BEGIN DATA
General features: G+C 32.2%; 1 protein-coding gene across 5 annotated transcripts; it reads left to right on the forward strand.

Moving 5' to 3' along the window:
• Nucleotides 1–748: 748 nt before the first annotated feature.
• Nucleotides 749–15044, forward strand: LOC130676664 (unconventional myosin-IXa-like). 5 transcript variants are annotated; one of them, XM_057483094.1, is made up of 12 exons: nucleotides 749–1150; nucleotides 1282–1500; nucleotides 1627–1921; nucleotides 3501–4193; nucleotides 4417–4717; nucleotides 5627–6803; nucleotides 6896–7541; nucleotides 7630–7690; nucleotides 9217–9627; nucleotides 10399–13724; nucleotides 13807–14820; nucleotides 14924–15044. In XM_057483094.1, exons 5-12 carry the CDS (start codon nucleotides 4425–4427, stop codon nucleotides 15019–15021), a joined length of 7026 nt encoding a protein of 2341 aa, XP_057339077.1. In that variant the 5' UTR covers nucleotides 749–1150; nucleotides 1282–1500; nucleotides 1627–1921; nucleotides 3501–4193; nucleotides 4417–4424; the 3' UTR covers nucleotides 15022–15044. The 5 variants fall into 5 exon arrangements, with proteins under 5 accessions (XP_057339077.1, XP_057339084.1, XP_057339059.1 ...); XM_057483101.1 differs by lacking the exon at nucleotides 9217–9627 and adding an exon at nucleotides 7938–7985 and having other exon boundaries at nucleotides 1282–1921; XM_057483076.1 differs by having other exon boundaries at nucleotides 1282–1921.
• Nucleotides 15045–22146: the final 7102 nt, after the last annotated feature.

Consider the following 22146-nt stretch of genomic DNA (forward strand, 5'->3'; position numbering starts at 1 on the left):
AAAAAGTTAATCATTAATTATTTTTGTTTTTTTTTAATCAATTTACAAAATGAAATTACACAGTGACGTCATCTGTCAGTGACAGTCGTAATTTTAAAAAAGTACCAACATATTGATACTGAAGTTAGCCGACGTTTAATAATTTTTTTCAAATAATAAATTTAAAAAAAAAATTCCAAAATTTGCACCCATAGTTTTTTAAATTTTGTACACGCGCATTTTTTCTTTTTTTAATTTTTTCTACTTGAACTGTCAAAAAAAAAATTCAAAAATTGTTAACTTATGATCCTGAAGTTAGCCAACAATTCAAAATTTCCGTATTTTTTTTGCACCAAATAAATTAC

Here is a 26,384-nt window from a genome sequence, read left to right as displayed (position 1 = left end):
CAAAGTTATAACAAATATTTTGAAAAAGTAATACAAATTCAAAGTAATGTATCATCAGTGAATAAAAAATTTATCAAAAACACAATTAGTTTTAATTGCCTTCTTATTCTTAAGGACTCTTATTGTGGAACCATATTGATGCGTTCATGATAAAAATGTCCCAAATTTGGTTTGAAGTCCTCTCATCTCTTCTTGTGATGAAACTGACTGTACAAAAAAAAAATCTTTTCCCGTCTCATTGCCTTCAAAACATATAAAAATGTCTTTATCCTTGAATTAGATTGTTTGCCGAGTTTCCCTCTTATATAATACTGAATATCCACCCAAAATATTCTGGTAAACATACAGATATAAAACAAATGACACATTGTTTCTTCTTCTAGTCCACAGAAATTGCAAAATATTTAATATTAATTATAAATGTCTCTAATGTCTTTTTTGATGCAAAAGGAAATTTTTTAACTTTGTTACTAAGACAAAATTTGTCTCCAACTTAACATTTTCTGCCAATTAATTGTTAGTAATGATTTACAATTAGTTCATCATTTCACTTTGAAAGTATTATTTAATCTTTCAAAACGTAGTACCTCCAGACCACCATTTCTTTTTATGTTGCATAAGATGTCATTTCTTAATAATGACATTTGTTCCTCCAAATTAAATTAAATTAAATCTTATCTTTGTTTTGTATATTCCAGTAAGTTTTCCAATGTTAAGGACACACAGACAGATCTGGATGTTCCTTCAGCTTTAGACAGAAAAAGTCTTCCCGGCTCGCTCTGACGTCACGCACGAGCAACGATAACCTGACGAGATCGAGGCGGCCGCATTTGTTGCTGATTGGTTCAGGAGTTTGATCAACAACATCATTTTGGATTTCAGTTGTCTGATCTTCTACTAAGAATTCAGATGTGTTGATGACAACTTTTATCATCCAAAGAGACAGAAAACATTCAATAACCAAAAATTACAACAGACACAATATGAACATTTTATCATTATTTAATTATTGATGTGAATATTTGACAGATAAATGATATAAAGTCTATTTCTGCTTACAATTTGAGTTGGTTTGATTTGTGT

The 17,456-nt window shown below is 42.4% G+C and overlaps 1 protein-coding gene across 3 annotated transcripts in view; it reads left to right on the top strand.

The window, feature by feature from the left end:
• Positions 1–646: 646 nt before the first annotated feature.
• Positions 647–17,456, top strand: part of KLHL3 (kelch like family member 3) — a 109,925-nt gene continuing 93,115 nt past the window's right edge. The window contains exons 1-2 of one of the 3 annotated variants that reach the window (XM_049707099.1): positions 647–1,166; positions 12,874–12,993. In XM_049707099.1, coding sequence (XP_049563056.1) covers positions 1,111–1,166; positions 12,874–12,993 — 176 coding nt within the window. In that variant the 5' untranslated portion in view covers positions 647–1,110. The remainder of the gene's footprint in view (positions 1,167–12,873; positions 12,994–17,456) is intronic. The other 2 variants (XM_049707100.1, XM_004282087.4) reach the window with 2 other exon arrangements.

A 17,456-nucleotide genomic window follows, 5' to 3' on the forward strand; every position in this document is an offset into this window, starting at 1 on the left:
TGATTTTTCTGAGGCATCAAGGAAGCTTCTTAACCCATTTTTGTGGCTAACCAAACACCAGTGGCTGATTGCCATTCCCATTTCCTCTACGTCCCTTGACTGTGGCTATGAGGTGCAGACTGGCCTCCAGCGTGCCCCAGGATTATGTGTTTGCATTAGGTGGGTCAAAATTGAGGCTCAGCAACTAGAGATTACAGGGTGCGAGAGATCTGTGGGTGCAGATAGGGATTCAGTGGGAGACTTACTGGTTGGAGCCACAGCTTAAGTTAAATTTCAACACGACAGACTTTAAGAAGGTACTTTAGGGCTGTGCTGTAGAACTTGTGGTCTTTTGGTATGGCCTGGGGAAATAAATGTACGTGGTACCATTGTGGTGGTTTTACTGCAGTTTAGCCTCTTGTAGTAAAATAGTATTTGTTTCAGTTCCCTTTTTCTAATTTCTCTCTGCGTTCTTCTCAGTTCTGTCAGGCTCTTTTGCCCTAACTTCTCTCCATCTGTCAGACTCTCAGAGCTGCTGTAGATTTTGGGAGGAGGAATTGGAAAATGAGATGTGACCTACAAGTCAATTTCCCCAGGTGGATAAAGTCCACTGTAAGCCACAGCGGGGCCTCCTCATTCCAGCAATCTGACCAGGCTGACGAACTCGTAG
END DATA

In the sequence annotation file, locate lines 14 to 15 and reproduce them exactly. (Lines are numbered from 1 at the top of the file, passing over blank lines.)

A 17,456-nucleotide genomic window follows, 5' to 3' on the forward strand; every position in this document is an offset into this window, starting at 1 on the left:
TGATTTTTCTGAGGCATCAAGGAAGCTTCTTAACCCATTTTTGTGGCTAACCAAACACCAGTGGCTGATTGCCATTCCCATTTCCTCTACGTCCCTTGACTGTGGCTATGAGGTGCAGACTGGCCTCCAGCGTGCCCCAGGATTATGTGTTTGCATTAGGTGGGTCAAAATTGAGGCTCAGCAACTAGAGATTACAGGGTGCGAGAGATCTGTGGGTGCAGATAGGGATTCAGTGGGAGACTTACTGGTTGGAGCCACAGCTTAAGTTAAATTTCAACACGACAGACTTTAAGAAGGTACTTTAGGGCTGTGCTGTAGAACTTGTGGTCTTTTGGTATGGCCTGGGGAAATAAATGTACGTGGTACCATTGTGGTGGTTTTACTGCAGTTTAGCCTCTTGTAGTAAAATAGTATTTGTTTCAGTTCCCTTTTTCTAATTTCTCTCTGCGTTCTTCTCAGTTCTGTCAGGCTCTTTTGCCCTAACTTCTCTCCATCTGTCAGACTCTCAGAGCTGCTGTAGATTTTGGGAGGAGGAATTGGAAAATGAGATGTGACCTACAAGTCAATTTCCCCAGGTGGATAAAGTCCACTGTAAGCCACAGCGGGGCCTCCTCATTCCAGCAATCTGACCAGGCTGACGAACTCGTAG